For this decade, the Census Bureau has an even bigger challenge considering the “population base” is an unstable one. We know, due to the challenges of conducting a census during the height of a global pandemic, that the 2020 count was deeply flawed. We already know it undercounted Hispanic, Black and Native American residents more than in past counts. And we know these errors disproportionately impact cities and urban areas, suggesting that the margin of error is likely even higher for urban areas than the national average.
These errors mimic some of the same distortions we saw in the way the pandemic was covered more generally, with a focus on what it meant, as Pietrzak put it, for “affluent white Americans leaving for the Hamptons or something like that. We were coloring too much of the experience based on that story, and I think this might be extending the issue because of the difficulties estimating immigrant groups, racial minorities, and undocumented people.”
At the very least, an easy way to alleviate some confusion is for the Census to prominently mention the margin of error in its press releases and other publications relating to annual estimates, both for the country as a whole and for the specific counties it chooses to highlight.
Instead, it does the opposite. Not only does it not mention that it even has a margin of error, but it publishes precise round numbers that give the illusion of accuracy. For example, the press release claims 9,421 people moved out of San Francisco County, California in 2022. This gives the impression the Census has identified 9,421 discrete individuals it has actually counted, especially since most people associate the Census Bureau with the decennial Census in which it does indeed try to count every single individual. But it has done nothing of the sort. That 9,421 figure is a very educated guess, but a guess nonetheless.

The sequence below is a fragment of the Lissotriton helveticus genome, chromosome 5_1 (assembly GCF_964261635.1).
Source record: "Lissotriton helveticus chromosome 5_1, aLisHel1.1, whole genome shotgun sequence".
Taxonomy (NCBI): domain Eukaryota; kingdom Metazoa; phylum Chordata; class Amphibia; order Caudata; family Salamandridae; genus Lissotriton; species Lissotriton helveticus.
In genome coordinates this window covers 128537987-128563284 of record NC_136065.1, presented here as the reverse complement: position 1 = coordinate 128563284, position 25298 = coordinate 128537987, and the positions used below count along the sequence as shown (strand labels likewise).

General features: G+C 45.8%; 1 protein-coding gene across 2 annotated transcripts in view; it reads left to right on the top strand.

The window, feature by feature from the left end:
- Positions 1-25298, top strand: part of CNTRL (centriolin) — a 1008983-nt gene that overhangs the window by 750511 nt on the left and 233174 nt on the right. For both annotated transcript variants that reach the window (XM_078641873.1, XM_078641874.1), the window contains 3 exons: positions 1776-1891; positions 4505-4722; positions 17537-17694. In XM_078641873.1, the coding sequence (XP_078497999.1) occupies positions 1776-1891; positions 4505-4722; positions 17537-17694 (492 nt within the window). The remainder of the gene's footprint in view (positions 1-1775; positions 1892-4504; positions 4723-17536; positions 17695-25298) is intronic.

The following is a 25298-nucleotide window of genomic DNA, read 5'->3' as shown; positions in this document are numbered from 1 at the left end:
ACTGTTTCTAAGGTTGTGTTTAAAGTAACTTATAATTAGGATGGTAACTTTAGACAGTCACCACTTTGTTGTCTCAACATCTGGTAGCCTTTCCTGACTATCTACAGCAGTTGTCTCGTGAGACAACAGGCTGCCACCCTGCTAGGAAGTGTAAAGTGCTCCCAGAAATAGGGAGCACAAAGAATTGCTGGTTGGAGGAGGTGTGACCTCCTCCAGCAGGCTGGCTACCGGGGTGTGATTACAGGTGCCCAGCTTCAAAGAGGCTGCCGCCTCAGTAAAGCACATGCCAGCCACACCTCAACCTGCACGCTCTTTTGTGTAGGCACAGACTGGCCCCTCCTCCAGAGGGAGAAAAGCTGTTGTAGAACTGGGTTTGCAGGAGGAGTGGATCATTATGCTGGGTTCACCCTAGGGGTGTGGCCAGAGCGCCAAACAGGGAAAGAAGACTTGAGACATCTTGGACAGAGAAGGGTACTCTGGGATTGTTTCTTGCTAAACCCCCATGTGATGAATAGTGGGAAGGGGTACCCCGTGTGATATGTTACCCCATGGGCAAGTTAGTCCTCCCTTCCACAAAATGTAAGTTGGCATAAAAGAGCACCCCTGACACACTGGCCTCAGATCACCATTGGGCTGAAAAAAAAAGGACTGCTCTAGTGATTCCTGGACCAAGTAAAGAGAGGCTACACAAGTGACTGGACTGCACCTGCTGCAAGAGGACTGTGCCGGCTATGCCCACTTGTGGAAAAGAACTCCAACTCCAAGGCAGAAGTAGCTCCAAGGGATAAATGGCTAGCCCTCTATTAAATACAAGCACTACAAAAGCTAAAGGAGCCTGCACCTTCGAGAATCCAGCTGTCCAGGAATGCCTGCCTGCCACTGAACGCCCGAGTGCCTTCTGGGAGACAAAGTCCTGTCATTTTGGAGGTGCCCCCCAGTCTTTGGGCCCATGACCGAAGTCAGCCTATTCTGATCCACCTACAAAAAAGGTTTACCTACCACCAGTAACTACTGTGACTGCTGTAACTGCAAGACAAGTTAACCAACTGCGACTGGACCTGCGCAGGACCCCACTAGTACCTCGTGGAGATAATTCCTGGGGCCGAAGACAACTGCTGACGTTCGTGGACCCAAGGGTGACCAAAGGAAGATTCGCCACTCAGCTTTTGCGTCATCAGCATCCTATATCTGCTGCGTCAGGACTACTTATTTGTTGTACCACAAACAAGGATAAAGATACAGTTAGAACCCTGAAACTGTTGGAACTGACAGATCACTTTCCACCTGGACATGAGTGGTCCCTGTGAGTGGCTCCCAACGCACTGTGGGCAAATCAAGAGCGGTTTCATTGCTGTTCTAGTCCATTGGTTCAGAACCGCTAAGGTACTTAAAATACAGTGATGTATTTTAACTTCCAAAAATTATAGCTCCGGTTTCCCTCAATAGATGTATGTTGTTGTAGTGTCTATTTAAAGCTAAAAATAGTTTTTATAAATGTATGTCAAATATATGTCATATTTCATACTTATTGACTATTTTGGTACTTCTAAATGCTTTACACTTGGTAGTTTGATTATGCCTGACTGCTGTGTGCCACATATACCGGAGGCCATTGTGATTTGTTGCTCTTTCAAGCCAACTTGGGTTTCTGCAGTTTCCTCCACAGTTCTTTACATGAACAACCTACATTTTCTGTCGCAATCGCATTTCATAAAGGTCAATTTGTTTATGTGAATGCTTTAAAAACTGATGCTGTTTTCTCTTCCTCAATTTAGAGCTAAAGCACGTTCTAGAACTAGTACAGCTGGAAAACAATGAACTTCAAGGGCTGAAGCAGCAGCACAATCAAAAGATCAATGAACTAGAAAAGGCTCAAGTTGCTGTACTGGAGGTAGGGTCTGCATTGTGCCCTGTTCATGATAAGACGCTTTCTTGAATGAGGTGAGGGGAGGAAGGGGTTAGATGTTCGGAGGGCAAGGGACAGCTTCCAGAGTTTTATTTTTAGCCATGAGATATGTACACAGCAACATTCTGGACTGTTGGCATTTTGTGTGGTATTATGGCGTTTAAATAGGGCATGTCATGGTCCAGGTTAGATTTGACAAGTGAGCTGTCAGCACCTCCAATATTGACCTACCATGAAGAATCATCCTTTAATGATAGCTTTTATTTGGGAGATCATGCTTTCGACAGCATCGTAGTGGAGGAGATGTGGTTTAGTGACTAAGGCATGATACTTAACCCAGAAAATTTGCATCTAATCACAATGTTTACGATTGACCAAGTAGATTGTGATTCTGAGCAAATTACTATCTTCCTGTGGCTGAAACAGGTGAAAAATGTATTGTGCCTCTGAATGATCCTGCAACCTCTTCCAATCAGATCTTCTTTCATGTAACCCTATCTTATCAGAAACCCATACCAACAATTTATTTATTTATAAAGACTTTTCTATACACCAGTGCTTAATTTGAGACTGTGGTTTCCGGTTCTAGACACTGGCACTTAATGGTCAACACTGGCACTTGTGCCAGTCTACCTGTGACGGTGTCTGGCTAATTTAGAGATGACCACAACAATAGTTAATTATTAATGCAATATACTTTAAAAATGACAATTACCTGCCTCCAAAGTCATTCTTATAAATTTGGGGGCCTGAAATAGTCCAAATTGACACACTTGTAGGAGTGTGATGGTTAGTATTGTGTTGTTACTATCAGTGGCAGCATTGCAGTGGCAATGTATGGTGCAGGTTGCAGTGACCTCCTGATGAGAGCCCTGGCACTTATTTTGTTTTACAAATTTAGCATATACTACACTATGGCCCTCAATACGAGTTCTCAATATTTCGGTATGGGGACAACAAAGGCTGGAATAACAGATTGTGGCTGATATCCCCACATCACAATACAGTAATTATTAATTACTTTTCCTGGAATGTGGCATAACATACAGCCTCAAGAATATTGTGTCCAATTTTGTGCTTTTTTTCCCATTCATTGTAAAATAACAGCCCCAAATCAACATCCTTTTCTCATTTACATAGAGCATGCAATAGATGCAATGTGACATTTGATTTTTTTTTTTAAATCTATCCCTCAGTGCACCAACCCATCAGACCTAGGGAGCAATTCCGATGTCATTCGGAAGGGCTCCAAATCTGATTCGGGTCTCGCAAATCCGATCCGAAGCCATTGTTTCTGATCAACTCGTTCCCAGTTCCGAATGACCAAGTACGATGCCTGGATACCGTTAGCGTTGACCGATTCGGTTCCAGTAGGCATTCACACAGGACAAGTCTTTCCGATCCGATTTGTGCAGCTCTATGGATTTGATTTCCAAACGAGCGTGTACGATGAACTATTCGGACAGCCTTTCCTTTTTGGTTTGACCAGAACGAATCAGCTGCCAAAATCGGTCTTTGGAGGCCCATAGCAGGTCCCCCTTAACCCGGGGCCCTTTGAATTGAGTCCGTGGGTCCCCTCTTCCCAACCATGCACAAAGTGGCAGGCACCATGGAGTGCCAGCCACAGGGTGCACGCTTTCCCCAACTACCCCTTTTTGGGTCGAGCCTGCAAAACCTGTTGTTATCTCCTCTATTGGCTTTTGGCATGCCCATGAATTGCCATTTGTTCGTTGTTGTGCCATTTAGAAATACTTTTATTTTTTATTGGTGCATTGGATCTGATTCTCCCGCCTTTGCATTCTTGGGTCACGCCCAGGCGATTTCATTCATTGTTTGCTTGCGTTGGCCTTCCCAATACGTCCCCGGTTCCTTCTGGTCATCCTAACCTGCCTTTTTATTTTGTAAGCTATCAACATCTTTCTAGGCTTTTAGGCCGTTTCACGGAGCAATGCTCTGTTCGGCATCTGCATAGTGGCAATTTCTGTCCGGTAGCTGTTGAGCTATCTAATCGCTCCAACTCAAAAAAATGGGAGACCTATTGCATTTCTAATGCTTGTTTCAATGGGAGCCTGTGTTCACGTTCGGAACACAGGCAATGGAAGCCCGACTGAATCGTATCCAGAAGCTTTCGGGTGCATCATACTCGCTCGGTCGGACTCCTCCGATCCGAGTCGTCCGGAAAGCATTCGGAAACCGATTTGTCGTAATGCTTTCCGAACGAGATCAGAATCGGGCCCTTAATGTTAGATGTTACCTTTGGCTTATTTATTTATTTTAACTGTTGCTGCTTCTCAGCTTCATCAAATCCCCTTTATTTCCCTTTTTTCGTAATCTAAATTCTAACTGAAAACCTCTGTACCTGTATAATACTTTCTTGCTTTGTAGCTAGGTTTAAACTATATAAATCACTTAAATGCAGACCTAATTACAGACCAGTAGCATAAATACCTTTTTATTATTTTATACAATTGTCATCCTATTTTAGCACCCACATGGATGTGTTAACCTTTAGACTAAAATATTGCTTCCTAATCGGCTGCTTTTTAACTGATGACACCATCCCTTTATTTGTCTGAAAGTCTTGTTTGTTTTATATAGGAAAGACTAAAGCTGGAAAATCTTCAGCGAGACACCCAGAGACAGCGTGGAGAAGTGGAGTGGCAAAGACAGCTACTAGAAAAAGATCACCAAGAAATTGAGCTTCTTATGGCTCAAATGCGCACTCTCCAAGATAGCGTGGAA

Not only that, but even if one is aware of the margin of error concept, it is difficult to find it. One has to go to a link in the footnote of the press release to get the estimation data by county and then calculate the margin of error yourself. The only margin of error estimate the Census directly states is an average across all counties on its methodology page—which they don’t even call a margin of error but “mean absolute percent error” or MAPE—but that margin could vary tremendously based on the demographics of the county.
The danger here is not only that $1.5 trillion in annual funding gets misallocated based on bad guesses, but that politicians, business leaders, major corporations, and other influential figures form narratives about our cities that are fundamentally incorrect. “Harder to count, harder to estimate groups might be underrepresented,” said Pietrzak, “and it might be affecting how we think about our cities evolving in a pretty major way.”